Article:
Alzheimer's Disease (AD) presently afflicts more than million individuals in the U.S., and this number will increase as the population ages. Published and unpublished preliminary studies have shown that amyloid beta peptides (Abeta) directly activate the complement system in vitro leading to the formation of covalent complexes of Abeta with C3 activation products and to generation of the pro-inflammatory C5a and C5b- complement activation products. These in vitro findings provide potential inflammation based mechanisms to account for the presence of complement components in neuritic plaques (NP) in the AD brain together with damaged neurons and increased numbers of activated glial cells and neuronal damage. In the proposed studies, we will utilize a recently developed murine transgenic (tg) model of AD to evaluate complement and pro-inflammatory cytokine-mediated inflammatory processes in the pathogenesis and progression of AD. These studies are encompassed in the following three specific aims: 1. Molecular and functional analysis of the role of the complement system in the development of AD in AD tg mice. Abeta deposition, complement protein deposition, C5b-9 generation, NP formation with astrocyte and microglia activation and influx, and neuronal damage in the brain will be tracked as a function of time in AD tg mice, and in AD tg mice crossed with C5 deficient, and C3, CR1/CR2 and C5a receptor knockout novel functions of C5 in neuronal homeostasis will also be sought. 2. Molecular and functional analysis of the role of pro-inflammatory cytokines in the development of AD in AD tg mice. The same parameters will be tracked in AD tg mice, and in AD tg mice crossed with pro- inflammatory cytokine (IL-1, IL-6, TNF-alpha) knockout mice as a function of time. 3. Evaluation of the effects of persistent neuronal expression of a neurotropic viral gene product (LCMV NP) or an aberrant host protein (PrP/SC) on the development of AD in AD tg mice. The kinetics of AD development in AD tg mice crossed with NSE-LCMV NP and AD tg mice crossed with NSE-hamster PrP mice inoculated with hamster scrapie will be assessed in collaboration with M. Oldstone. These studies will definitively show whether complement and pro- inflammatory cytokines play major roles in the pathogenesis and progression of AD. A demonstration of critical roles for complement and cytokines in AD will offer numerous potential targets for the development of therapeutic agents to prevent or treat AD.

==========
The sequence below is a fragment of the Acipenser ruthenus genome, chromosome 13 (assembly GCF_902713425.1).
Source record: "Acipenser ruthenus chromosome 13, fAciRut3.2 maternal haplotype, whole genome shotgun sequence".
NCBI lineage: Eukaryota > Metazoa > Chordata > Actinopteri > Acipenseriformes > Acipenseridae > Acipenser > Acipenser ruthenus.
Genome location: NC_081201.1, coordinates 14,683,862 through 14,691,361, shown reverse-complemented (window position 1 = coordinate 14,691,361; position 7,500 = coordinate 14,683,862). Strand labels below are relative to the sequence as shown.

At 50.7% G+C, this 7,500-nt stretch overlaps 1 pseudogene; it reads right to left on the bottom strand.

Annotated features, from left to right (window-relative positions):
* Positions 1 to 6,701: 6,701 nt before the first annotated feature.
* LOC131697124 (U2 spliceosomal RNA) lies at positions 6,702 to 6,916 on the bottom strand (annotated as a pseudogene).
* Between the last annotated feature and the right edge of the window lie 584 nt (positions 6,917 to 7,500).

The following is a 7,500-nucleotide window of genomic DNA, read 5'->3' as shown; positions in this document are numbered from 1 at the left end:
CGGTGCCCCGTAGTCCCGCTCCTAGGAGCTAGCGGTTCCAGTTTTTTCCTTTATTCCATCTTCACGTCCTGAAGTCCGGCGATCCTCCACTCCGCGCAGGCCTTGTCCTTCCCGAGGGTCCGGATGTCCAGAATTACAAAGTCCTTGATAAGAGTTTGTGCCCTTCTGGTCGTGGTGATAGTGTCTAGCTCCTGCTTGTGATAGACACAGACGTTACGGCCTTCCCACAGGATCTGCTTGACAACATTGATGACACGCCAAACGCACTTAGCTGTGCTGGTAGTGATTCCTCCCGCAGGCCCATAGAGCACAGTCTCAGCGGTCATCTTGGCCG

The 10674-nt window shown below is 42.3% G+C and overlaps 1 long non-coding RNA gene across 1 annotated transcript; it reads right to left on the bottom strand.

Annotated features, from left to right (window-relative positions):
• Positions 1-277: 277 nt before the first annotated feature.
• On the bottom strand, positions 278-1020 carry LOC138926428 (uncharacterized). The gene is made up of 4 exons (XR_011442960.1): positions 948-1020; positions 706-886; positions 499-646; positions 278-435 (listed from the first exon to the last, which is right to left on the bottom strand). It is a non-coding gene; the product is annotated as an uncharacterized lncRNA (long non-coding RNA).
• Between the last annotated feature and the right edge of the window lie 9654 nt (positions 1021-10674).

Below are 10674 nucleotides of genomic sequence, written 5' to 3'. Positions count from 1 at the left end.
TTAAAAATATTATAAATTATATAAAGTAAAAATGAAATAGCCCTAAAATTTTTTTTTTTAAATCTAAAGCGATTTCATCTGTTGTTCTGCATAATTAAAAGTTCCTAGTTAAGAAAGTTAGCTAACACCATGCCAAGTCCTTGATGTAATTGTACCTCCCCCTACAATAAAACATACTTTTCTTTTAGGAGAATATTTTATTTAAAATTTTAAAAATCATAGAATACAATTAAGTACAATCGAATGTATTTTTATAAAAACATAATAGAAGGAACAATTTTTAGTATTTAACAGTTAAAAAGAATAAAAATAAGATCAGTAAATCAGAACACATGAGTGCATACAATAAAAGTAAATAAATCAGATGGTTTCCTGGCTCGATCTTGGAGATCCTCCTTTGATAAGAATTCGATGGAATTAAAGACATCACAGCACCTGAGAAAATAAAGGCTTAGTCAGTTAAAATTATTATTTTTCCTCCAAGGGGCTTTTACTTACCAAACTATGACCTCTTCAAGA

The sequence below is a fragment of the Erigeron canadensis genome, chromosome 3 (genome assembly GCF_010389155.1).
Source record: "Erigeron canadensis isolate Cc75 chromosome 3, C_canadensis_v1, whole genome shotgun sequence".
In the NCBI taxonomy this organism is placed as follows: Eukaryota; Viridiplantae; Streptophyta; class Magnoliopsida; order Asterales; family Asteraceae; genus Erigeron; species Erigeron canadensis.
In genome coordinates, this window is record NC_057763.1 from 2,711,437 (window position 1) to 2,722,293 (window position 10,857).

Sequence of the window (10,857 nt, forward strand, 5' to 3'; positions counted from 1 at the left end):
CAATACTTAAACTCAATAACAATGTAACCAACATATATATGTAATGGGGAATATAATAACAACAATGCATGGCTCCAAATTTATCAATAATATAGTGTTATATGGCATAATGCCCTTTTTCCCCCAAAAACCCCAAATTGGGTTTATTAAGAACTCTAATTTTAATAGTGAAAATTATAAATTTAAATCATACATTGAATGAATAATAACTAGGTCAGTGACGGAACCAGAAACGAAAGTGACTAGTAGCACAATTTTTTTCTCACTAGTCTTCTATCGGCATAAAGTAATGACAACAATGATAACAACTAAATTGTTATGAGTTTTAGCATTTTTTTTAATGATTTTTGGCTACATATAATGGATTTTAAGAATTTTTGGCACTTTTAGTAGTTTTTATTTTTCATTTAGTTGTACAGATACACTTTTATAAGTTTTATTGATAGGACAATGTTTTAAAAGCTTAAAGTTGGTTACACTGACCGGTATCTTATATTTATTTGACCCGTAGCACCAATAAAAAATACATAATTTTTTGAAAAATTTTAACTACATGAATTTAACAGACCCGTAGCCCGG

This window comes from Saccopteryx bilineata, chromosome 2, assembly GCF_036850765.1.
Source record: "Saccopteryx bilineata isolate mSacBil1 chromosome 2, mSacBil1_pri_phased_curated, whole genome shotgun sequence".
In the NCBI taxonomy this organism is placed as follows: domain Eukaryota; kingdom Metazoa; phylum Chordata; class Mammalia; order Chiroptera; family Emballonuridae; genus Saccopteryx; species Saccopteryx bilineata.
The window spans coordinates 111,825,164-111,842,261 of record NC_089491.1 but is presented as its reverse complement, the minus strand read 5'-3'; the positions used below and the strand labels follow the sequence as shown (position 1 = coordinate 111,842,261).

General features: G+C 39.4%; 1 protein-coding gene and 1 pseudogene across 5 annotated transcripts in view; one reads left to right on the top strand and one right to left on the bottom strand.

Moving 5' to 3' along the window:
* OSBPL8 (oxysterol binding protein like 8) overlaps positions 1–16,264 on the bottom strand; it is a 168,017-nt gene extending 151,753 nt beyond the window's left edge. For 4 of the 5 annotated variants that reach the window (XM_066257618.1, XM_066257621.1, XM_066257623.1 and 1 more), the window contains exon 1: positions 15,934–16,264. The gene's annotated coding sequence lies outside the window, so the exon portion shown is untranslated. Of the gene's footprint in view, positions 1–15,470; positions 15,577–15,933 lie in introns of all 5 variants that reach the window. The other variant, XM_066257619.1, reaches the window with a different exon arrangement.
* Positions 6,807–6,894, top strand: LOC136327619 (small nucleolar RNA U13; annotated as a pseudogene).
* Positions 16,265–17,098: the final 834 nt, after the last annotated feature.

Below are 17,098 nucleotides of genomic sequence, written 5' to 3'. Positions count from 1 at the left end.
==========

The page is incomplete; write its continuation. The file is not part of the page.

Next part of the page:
National Institute of Health (NIH)
National Institute on Aging (NIA)
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Scripps Research Institute
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